Project: "REVOLUTION IN THE AIR"
Extracts from the BUSINESS PLAN
SPACE-PORT CONSTRUCTION© Copyright Dr Milson Macleod 2005
Major space-ports (described as 'Space Port A' in Appendix B) are planned with a longitudinally extended terminal building with access on both sides to twelve landing pads, which may be protected from the elements by sloping roofs. A 'Space Port C' is identical to a 'Space-Port A' without the shuttle manufacturing facilities.
This refers of course to initial operations. Once the concept has been accepted to the point that major international airports are being replaced by Space-Ports, the number of landing pads could increase significantly. With smaller loads (up to 50 passengers) shuttles could be scheduled optimally to leave every 30 minutes. We are assuming 200 passengers per flight in our calculations.
At Vancouver International Airport for example, which is the second largest in Canada with 15.7 million passengers annually, there were 270,400 take-offs and landings in 2004, which equates to 370 planes landing and taking off again daily.
15.7 million passengers landing/taking off 270,400 times would only average 58 passengers per landing/take-off, so general aviation statistics must be included in these figures.
A space-port with just 12 landing pads could equal this in actual flight activity, with flights landing and taking off every 30 minutes 30 times daily (a 15 hour day) and with 50 passengers coming and going each time, this would total over 13 million passengers - at least in theory, but probably not in practice. However it can be seen that even small space-ports can cope extremely well with large numbers of passengers, so long as their arrival and departure is reasonably well spread out over the course of each day.
For 'difficult' destinations, hitherto unusable by commercial aircraft, two landing pads and a terminal building are all that would be required (referred to as a 'Space-Port B'). Computerized landing control is accurate to six inches. At the centre of each landing pad would be an in-built locating-beacon. In extreme cases - or in disaster zones - only ONE landing site would suffice, with a portable office.
The control tower is of very limited use, as almost all controls are housed within the shuttle itself and would be used basically for passing messages on to shuttles and directing them to a specific landing pad. In a 'Space-Port B' it might not even be necessary.
The terminal building would be basically on one level, simplifying construction and support systems, and making it very cost-effective, although a restaurant might be on a second floor and the control tower above that again.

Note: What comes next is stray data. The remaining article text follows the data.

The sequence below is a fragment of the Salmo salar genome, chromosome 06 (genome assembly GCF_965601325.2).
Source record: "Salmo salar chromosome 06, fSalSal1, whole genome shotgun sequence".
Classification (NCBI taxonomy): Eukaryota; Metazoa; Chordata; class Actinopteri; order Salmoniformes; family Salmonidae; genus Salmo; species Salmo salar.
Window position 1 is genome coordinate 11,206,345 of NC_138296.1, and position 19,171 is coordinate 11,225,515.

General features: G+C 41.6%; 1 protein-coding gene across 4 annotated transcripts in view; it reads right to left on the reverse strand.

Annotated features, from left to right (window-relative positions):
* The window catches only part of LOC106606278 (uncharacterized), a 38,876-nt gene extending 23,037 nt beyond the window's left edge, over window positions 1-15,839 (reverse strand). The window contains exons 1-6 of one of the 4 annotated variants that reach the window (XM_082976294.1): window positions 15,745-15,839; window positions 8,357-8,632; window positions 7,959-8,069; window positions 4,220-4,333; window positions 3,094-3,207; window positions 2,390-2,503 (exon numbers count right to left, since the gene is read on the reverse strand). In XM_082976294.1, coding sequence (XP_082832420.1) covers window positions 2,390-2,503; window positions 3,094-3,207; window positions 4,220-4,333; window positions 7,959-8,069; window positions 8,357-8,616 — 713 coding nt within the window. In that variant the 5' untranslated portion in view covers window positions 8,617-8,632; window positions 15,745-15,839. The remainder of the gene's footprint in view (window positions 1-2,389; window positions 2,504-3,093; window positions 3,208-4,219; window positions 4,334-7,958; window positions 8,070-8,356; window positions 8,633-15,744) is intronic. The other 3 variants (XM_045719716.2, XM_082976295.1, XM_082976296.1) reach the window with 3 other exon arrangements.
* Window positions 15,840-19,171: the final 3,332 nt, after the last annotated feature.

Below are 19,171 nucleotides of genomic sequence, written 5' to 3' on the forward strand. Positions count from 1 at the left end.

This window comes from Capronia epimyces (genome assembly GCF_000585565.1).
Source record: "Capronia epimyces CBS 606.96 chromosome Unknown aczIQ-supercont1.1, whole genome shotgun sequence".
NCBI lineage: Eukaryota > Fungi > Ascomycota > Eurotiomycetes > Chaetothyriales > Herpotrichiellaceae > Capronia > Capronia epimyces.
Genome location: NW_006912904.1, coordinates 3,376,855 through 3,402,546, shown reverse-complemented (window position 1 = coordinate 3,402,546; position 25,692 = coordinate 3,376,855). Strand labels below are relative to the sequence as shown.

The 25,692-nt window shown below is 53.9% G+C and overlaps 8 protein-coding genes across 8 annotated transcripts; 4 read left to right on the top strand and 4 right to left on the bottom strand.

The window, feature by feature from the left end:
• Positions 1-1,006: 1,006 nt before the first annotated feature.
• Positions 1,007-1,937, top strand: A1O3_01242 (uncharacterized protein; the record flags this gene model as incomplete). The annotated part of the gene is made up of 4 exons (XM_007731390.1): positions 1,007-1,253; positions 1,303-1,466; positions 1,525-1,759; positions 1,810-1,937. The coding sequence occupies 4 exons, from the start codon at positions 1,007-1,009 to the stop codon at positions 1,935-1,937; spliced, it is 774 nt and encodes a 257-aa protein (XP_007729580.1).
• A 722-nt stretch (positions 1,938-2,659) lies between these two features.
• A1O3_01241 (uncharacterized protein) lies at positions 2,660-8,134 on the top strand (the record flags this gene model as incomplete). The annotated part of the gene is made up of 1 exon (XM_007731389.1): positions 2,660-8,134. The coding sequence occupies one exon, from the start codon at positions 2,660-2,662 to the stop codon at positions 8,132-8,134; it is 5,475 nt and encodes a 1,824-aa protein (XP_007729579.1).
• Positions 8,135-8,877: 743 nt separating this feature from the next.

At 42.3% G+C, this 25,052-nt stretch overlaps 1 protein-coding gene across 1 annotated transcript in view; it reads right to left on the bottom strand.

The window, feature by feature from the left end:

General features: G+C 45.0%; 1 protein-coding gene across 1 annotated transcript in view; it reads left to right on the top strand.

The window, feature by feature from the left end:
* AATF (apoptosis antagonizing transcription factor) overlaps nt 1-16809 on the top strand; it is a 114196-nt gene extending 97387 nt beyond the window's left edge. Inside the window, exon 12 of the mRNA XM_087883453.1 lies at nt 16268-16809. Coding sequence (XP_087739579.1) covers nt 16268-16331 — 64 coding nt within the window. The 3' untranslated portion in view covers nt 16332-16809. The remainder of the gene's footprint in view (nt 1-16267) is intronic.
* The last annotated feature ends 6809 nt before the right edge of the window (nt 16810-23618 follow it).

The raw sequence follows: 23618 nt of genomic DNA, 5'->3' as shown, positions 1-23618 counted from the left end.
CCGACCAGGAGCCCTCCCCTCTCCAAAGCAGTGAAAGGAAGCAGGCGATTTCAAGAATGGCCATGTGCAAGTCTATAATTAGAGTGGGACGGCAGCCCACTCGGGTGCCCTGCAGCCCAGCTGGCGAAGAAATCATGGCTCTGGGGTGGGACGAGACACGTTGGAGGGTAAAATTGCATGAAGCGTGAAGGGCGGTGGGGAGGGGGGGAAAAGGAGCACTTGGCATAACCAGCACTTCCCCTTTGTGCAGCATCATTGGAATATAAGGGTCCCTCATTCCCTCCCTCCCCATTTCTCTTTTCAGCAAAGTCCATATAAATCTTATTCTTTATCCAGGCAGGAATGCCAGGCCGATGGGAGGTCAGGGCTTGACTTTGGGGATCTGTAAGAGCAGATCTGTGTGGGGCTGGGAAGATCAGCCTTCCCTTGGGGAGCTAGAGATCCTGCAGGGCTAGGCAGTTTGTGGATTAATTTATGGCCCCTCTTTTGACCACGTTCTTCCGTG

The manufacture of shuttles requires a warehouse for parts and supplies with six or more hangars located on one side of the property, allowing shuttles to be run out on to landing pads, and some independent assembly sheds. The major components are the engine (occupying less than 2m3 space), the undercarriage or landing assembly, computer controls, and the shell itself.
Long-term parking, as well as staff and short-term parking, would be provided for on the property, but could be leased out to professionals in that field.
Once operations are phased out at major airports these might be taken over for use as space-ports, with the excess land being returned to the public for other more useful purposes. The existing airport infrastructure could be utilized also for shuttle operations, and use of land-based connecting services (buses, taxis etc) could be continued, minimizing economic disruption.
Auxiliary landing pads may also be located for specific purposes in the same city as the main spaceport.
There may be a need to replace less efficient sea-ferries, especially those handling passengers (vehicular traffic will not be considered initially), and this service could be handled by a "B" spaceport. It would also open up the possibility of extra destinations as a shuttle can land where no other aircraft can land (other than water).
A good example would be the City of Vancouver, where the spaceport is planned outside downtown, but an additional downtown landing pad could not only provide an alternative to many of the existing ferry services but also provide a new, more efficient service to Whistler, which would be a great convenience with the upcoming Winter Olympic Games in 2010. It would also prove to be a unique attraction for both competitors and spectators, allowing more people to arrange accommodation in Vancouver rather than Whistler itself, which has fewer tourist facilities than the City of Vancouver.
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